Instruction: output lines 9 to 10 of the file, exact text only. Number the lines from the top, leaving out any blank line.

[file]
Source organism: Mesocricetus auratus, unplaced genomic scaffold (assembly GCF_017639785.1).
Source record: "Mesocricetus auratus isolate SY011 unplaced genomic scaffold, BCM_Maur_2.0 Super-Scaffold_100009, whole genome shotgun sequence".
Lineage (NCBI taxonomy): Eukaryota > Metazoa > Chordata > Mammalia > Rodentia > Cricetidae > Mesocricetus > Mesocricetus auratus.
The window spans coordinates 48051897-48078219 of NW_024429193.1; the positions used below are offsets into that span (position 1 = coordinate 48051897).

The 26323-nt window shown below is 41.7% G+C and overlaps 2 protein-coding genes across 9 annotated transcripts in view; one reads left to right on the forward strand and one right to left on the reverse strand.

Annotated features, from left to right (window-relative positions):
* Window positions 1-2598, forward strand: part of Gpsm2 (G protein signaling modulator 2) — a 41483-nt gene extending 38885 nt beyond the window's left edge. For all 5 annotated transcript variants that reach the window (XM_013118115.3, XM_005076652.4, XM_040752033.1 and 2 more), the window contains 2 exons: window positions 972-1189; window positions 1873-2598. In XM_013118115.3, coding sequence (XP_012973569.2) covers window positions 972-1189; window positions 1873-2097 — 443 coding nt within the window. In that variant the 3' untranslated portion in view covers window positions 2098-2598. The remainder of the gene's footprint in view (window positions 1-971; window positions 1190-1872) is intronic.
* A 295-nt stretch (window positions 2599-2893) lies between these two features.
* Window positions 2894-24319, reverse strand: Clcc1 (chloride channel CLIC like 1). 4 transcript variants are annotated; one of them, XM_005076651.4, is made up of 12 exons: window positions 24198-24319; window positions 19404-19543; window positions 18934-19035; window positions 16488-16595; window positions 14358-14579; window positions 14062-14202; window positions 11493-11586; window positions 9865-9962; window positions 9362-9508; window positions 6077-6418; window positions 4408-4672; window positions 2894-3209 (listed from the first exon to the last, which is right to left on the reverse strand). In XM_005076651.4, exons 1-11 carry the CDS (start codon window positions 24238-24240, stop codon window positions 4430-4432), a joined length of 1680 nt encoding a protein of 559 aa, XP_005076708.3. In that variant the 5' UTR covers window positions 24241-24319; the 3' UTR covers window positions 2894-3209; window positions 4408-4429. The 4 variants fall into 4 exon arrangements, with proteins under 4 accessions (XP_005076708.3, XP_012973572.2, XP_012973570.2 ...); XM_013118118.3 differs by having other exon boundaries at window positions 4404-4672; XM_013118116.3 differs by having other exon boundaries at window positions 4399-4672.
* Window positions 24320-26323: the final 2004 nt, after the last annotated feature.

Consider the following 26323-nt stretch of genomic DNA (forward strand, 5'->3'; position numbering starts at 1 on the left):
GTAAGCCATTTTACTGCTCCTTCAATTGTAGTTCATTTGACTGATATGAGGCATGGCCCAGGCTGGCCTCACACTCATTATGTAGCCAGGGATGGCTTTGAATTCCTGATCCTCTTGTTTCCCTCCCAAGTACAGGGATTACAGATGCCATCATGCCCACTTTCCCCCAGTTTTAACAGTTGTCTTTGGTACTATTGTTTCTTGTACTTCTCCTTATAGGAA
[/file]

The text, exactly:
* Window positions 2894-24319, reverse strand: Clcc1 (chloride channel CLIC like 1). 4 transcript variants are annotated; one of them, XM_005076651.4, is made up of 12 exons: window positions 24198-24319; window positions 19404-19543; window positions 18934-19035; window positions 16488-16595; window positions 14358-14579; window positions 14062-14202; window positions 11493-11586; window positions 9865-9962; window positions 9362-9508; window positions 6077-6418; window positions 4408-4672; window positions 2894-3209 (listed from the first exon to the last, which is right to left on the reverse strand). In XM_005076651.4, exons 1-11 carry the CDS (start codon window positions 24238-24240, stop codon window positions 4430-4432), a joined length of 1680 nt encoding a protein of 559 aa, XP_005076708.3. In that variant the 5' UTR covers window positions 24241-24319; the 3' UTR covers window positions 2894-3209; window positions 4408-4429. The 4 variants fall into 4 exon arrangements, with proteins under 4 accessions (XP_005076708.3, XP_012973572.2, XP_012973570.2 ...); XM_013118118.3 differs by having other exon boundaries at window positions 4404-4672; XM_013118116.3 differs by having other exon boundaries at window positions 4399-4672.
* Window positions 24320-26323: the final 2004 nt, after the last annotated feature.